Bilateral CNV associated with jaw opening was recorded at several cortical locations, with a tendency for larger amplitudes at temporal placements [188]. In this study, however, as clearly shown in Figure 35, CNV for mouth opening revealed bilaterally spread negativity with the maximum at Cz. No remarkable amplitude was detected by the electrodes at temporal areas. The possibility that the potential at the temporal region was contaminated with temporal muscle EMG in the previous study could not be completely excluded. The maximal negativity recorded over the scalp from Cz in the present study is considered to reflect the activity of the supplementary motor area. The primary motor area for the jaw and tongue movements is thought to be located in the temporal areas, due to the orderly representation of the body within the precentral gyrus. Recently, a study using functional magnetic imaging with simultaneous CNV recording confirmed contributions from the supplementary area, cingulated, thalamus, and bilateral insula in anticipatory attention and motor preparatory processes engendered by the task that are indexed electrophysiologically by generation of the CNV [190]. The maximal negativity found presently is probably due to potentials from multiple cortical generators being summated at Cz through volume conduction. The scalp-recorded late CNV and Bereitschaftspotential (the main component of movement-related cortical potentials) have common cortical generators, but the underlying generating mechanism at the subcortical level may differ: the cortico-basal ganglia-thalamocortical circuit is responsible for the late CNV while the cortico-cerebello-cortical circuit produces the Bereitschaftspotential [170]. The more difficult the task, the larger the amplitude of the Bereitschaftspotential [191]. The amplitudes of movement-related cortical potentials are significantly higher for the lateral excursion of the jaw than for mouth opening and closing [130, 175]. Familiar or semiautomatically performed movements such as mouth opening and closing are associated with smaller amplitudes, which implies more contribution from subcortical mechanisms compared with those in unfamiliar tasks [130, 175]. The maximal CNV amplitude in this study was highest for the left lateral movement and lowest for mouth closing. The amplitude was higher for mouth opening than for right lateral movement, but not significantly. The reason for this difference remains uncertain. Further experiments with firm control of the direction, magnitude and velocity of the movements are needed to clarify the difference and the underlying control mechanism. Based on the similarity of the late CNV to Bereitschaftspotential related to the familiarity of tasks in this study, it may be that the two potentials share at least some cortical generators in common. The basal ganglia are most likely responsible for the generation of the late CNV and cerebellar efferent system for the generation of the Bereitschaftspotential [170].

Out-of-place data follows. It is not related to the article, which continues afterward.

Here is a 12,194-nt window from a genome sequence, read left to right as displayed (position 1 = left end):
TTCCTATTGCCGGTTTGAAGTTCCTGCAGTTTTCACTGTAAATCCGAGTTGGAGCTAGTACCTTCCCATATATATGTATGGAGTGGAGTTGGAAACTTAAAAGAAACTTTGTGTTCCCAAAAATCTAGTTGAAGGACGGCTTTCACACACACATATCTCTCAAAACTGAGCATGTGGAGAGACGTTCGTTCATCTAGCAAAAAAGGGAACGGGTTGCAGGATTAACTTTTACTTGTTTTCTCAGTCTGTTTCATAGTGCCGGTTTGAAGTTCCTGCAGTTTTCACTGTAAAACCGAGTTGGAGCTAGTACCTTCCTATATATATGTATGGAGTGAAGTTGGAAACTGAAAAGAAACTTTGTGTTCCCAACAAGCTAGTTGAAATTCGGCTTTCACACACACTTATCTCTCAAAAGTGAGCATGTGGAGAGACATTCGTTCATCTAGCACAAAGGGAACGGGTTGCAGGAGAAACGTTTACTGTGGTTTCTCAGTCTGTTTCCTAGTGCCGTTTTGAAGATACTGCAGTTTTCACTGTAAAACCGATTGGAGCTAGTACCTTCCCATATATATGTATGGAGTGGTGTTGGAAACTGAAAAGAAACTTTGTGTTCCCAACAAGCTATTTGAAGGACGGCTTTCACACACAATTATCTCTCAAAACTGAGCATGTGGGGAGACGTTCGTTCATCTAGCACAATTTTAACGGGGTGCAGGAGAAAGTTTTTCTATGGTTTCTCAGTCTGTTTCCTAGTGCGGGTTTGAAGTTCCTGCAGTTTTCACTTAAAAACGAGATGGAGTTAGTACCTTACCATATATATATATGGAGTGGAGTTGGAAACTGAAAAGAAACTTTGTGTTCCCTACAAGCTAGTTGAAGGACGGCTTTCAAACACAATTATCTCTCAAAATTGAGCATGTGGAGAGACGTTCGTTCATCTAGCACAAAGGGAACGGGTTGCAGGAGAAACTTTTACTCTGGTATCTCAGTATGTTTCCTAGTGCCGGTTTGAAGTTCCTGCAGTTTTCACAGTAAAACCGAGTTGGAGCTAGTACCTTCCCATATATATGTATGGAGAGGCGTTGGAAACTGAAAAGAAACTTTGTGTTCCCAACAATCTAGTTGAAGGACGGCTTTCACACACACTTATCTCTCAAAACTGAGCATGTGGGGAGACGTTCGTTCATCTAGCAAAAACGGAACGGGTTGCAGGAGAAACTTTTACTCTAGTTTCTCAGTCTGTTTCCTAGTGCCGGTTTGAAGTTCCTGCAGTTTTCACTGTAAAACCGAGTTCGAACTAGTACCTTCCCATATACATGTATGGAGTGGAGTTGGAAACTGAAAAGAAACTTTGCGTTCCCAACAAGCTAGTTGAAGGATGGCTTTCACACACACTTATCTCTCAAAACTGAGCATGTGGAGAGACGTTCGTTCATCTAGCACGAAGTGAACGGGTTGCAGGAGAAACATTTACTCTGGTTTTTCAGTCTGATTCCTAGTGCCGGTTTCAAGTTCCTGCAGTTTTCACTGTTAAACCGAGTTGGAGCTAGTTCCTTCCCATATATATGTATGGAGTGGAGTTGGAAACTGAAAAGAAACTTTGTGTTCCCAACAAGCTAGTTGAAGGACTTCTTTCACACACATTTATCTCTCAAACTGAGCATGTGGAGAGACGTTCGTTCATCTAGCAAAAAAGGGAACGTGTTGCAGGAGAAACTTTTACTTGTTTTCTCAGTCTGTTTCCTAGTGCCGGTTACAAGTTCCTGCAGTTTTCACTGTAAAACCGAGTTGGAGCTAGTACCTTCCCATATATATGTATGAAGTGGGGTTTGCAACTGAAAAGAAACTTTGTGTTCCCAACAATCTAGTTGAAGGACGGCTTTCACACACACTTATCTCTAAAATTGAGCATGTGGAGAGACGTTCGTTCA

Kaji et al. [171] recorded CNV in patients with cervical dystonia, by using neck and hand movements, as motor tasks in response to the imperative stimulus. They found a task-specific abnormality; the patients had significantly decreased late CNV amplitudes for head rotation, but not for finger extension. Dystonia is defined as a syndrome of sustained muscle contraction that frequently causes twisting and repetitive movements or abnormal postures. Hamano et al. [172] found significantly decreased CNV amplitudes for finger extension movement in patients with writer's cramp, a form of focal dystonia. Based on these findings, they proposed that cervical dystonia and writer's cramp are associated with defective retrieval or retaining of specific motor programs. Oromandibular dystonia is a focal dystonia manifested by involuntary masticatory and/or lingual muscle contraction [192, 193]. It is likely that similar results in a cognitive paradigm would be found in oromandibular dystonia. Reduced amplitude of movement-related cortical potentials was reported in oromandibular dystonia, suggesting the common pathophysiology and similar physiological abnormalities between other focal dystonia and oromandibular dystonia [175, 194]. CNV recording might be important for elucidating the neuronal activity necessary for the sensorimotor integration and pathophysiology of diseases with abnormal orofacial movements such as oromandibular dystonia or dyskinesia [131] and also SAS (Figure 40).

Figure 40. Scalp topography of the CNV for the six movements in a patient with SAS. The pattern of the isopotential map differs from that of normal control. The difference might be related to sleepiness due to SAS.